The treatment given to the patient were Ringer lactate, hydroxyl ethyl stracth (widahess), dobutamin injection, enoxaparine sodium (lovenox) injection, furosemide injection, fargoxin injection/6 hours, high doses methylprednisolone injection, sliding scale of blood glucose every 6 hours, omeprazole injection, antiemetic injection, electrolyte correction imbalance, antibiotic injection, aspillet, clopidogrel, nitric and O2, and cito hemodialysis on the fourth day of the treatment.

The patient was discharged on the 10th day of treatment in good condition. The patient then never did follow up to internal department and finally she only came for follow up on December 22th 2016 because of gastrointestinal problem. Laboratory results finding: Hb 10,2 gr%, HT 31%, platelet 239.000 /mm3, leukocytes 7800 /mm3, MCV/MCH/MCH 84/28/33 (normal limit), sodium 145 mg/dL, potassium 4.4 mg/dL, chloride 124 mg/dL, BUN 18.3 mg/dL, creatinine 1,32 mg/dL.


The incidence of renal failure (CCT <60) in Dengue infected patient based on creatinine value at the time of admission was 4.04% of all patients infected by Dengue. [7] And from that 4.04%, 28.57% will experience death. If CCT is <15 then the death is about 45%. [7] While deaths from dengue infections in hospitals, in children (<15 years) are in the range of 0.5-3.5% (data on adults not yet agreed). [7] The presence of AKI, in patients infected dengue, based on creatinine when admitted to hospital is 35.7%. [8] And when using creatinine data at the time of entry and return, then the impaired renal function in patients infected by Dengue virus is 27.1%. [7] The details were based on RIFLE value: Risk 21.6% (CCT 60-89), Injury 2.9% (CCT 15-59) and Failure 2,6% (CCT <15).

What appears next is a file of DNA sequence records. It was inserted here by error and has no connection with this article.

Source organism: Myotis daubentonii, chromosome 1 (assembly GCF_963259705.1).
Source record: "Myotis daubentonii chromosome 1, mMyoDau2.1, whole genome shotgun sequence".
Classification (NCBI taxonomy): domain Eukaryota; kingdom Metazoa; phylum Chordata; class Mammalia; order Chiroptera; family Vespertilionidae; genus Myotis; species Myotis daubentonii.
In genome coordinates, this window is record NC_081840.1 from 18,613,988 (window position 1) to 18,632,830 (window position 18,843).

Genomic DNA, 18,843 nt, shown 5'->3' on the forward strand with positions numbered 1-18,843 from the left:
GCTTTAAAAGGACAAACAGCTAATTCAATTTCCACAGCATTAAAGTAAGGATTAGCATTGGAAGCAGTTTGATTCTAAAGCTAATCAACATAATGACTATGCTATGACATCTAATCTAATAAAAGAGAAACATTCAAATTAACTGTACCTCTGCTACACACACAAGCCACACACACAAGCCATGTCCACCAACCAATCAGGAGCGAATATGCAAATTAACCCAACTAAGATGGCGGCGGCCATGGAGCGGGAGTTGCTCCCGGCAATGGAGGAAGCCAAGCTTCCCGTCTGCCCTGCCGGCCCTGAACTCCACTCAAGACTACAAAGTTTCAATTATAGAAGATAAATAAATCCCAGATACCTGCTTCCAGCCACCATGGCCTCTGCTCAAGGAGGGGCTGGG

Based on the data above, it shows that most patients with impaired renal function that occurs due to Dengue viral infection will heal itself. This is consistent with what Lizarraga and Ali Nayer said. [9] While mortality occurs mainly when the kidney function disorder has reached the value of CCT <15. Where its approximate value is 45%.(6) Logically, the death will also increase if in addition to suffering from renal failure (CCT <15), the patient also suffers from acute myocardial infarct. Data in the US in 2008 mentioned 1 of 4 deaths in the US caused by heart disease. [10]

Based on the data above, this case is an interesting case to report. In this case in addition to renal failure with CCT <15 she was also suffering from acute myocardial infarct and hepatic insufficiency.